Feedback control of AHR signalling regulates intestinal immunity

Chris Schiering, Emma Wincent, Amina Metidji, Andrea Iseppon, Ying Li, Alexandre J. Potocnik, Sara Omenetti, Colin J. Henderson, C. Roland Wolf, Daniel W. Nebert, Brigitta Stockinger (Lead / Corresponding author)

    Research output: Contribution to journalLetter

    94 Citations (Scopus)
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    Abstract

    The aryl hydrocarbon receptor (AHR) recognizes xenobiotics as well as natural compounds such as tryptophan metabolites, dietary components and microbiota-derived factors, and it is important for maintenance of homeostasis at mucosal surfaces. AHR activation induces cytochrome P4501 (CYP1) enzymes, which oxygenate AHR ligands, leading to their metabolic clearance and detoxification. Thus, CYP1 enzymes have an important feedback role that curtails the duration of AHR signalling, but it remains unclear whether they also regulate AHR ligand availability in vivo. Here we show that dysregulated expression of Cyp1a1 in mice depletes the reservoir of natural AHR ligands, generating a quasi AHR-deficient state. Constitutive expression of Cyp1a1 throughout the body or restricted specifically to intestinal epithelial cells resulted in loss of AHR-dependent type 3 innate lymphoid cells and T helper 17 cells and increased susceptibility to enteric infection. The deleterious effects of excessive AHR ligand degradation on intestinal immune functions could be counter-balanced by increasing the intake of AHR ligands in the diet. Thus, our data indicate that intestinal epithelial cells serve as gatekeepers for the supply of AHR ligands to the host and emphasize the importance of feedback control in modulating AHR pathway activation.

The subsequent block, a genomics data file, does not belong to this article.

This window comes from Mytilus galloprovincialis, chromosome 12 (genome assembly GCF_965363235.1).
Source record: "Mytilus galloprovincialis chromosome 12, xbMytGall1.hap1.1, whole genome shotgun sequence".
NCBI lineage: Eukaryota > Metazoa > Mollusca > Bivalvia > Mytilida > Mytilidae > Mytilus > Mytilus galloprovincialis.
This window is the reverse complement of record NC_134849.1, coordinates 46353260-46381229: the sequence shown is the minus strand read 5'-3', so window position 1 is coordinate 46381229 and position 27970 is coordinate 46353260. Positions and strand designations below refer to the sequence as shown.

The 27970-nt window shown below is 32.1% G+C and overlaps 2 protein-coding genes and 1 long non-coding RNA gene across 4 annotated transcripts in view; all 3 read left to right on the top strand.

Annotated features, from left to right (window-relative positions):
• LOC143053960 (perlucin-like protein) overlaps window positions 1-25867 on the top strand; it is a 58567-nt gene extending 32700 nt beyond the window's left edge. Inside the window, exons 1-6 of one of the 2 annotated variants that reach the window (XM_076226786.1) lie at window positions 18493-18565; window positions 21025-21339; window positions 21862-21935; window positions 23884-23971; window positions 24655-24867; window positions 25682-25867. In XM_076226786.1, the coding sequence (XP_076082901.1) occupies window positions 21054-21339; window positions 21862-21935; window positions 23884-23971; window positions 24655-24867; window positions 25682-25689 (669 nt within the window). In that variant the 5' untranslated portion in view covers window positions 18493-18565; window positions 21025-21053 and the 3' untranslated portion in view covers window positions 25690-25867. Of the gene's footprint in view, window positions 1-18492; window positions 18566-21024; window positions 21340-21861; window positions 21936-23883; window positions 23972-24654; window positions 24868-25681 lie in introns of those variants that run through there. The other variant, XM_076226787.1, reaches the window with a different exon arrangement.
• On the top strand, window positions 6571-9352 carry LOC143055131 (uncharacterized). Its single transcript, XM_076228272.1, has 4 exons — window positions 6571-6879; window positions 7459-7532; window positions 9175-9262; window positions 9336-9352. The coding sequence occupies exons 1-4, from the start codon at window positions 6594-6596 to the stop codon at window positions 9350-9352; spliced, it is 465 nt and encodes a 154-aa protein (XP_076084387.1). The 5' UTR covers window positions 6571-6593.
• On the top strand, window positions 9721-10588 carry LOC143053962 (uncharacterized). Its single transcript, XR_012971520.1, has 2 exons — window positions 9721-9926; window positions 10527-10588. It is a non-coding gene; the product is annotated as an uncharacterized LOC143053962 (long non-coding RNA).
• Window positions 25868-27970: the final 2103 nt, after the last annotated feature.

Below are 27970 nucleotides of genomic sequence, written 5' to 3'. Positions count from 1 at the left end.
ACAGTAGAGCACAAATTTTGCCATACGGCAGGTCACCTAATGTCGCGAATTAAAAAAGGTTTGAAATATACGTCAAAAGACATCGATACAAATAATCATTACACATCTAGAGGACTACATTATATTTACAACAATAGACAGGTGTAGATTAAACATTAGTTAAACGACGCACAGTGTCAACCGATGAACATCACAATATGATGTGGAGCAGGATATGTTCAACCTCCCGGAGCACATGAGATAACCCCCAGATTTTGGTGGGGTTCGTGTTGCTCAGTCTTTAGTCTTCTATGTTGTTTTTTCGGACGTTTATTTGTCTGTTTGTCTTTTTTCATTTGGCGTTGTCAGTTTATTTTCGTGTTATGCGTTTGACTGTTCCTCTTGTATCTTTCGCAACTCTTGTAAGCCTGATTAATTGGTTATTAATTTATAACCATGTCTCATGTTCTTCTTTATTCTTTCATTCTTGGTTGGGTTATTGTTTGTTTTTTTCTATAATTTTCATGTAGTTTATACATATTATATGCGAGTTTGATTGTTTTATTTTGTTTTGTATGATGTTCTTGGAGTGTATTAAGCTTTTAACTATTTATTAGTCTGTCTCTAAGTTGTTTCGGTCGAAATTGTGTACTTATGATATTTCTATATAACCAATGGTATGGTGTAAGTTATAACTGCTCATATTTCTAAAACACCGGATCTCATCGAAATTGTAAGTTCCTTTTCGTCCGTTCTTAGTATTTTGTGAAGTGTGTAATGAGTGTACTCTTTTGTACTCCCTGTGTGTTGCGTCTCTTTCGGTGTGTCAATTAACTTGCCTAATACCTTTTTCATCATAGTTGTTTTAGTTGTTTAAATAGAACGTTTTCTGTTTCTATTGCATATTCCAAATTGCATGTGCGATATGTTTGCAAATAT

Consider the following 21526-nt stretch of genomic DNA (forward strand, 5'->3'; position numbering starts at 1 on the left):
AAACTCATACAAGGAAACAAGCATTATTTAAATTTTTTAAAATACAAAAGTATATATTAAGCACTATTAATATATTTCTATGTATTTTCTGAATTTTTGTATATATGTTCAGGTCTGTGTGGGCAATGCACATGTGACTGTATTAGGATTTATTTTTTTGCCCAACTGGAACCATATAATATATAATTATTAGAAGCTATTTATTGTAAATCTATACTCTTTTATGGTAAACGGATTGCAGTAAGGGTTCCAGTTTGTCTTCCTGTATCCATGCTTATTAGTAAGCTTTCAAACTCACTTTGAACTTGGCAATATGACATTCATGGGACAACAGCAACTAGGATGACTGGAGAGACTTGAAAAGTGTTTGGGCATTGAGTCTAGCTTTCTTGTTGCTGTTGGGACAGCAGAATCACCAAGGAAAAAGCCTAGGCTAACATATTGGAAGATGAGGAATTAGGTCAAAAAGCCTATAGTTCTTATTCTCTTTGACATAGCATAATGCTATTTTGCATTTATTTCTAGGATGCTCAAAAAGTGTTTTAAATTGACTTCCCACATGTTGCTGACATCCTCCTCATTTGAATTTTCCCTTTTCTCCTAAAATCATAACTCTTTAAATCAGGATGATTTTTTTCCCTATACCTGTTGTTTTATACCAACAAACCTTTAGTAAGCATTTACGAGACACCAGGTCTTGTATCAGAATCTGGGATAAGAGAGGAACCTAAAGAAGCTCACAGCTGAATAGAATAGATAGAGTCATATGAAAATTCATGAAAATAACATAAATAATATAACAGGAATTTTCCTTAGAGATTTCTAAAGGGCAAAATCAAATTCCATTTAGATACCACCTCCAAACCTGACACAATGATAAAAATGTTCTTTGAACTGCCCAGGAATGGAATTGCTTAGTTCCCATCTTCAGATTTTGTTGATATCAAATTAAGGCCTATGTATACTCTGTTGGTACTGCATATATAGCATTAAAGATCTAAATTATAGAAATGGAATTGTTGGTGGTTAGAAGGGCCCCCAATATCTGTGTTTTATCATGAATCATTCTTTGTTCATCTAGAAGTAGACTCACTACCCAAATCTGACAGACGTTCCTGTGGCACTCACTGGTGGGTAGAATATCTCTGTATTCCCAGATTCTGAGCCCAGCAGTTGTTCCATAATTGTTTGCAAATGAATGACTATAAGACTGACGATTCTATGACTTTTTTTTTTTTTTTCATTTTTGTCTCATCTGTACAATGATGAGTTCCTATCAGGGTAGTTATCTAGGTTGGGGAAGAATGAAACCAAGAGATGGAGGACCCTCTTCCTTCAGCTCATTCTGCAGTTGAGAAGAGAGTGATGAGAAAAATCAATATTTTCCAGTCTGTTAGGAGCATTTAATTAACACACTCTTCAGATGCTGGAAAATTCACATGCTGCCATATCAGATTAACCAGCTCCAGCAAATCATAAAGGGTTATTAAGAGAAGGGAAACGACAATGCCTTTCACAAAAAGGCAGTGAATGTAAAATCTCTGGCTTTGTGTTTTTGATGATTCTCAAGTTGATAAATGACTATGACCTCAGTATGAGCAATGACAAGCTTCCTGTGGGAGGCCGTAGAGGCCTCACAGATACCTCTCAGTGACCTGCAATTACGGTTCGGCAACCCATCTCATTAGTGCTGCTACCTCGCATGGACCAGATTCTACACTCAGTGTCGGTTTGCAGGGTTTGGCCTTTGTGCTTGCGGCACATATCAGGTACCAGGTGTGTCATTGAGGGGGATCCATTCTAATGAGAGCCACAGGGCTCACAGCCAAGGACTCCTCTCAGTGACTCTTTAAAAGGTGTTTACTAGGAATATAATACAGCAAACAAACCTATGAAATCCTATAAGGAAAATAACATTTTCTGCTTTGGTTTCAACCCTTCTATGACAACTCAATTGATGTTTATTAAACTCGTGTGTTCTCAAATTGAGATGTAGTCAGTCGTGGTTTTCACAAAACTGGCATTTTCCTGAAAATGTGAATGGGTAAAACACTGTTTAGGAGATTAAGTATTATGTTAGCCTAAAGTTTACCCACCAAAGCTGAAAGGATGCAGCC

Original languageEnglish
    Pages (from-to)242-245
    Number of pages4
    JournalNature
    Volume542
    Issue number7640
    Early online date1 Feb 2017
    DOIs
    Publication statusPublished - 9 Feb 2017

    Fingerprint

    Aryl Hydrocarbon Receptors
    Immunity
    Ligands
    Cytochromes
    Epithelial Cells
    Th17 Cells
    Microbiota
    Xenobiotics
    Enzymes
    Tryptophan
    Homeostasis

    Keywords

    • Acute inflammation
    • Mucosal immunology

    Cite this

    Schiering, C., Wincent, E., Metidji, A., Iseppon, A., Li, Y., Potocnik, A. J., ... Stockinger, B. (2017). Feedback control of AHR signalling regulates intestinal immunity. Nature, 542(7640), 242-245. https://doi.org/10.1038/nature21080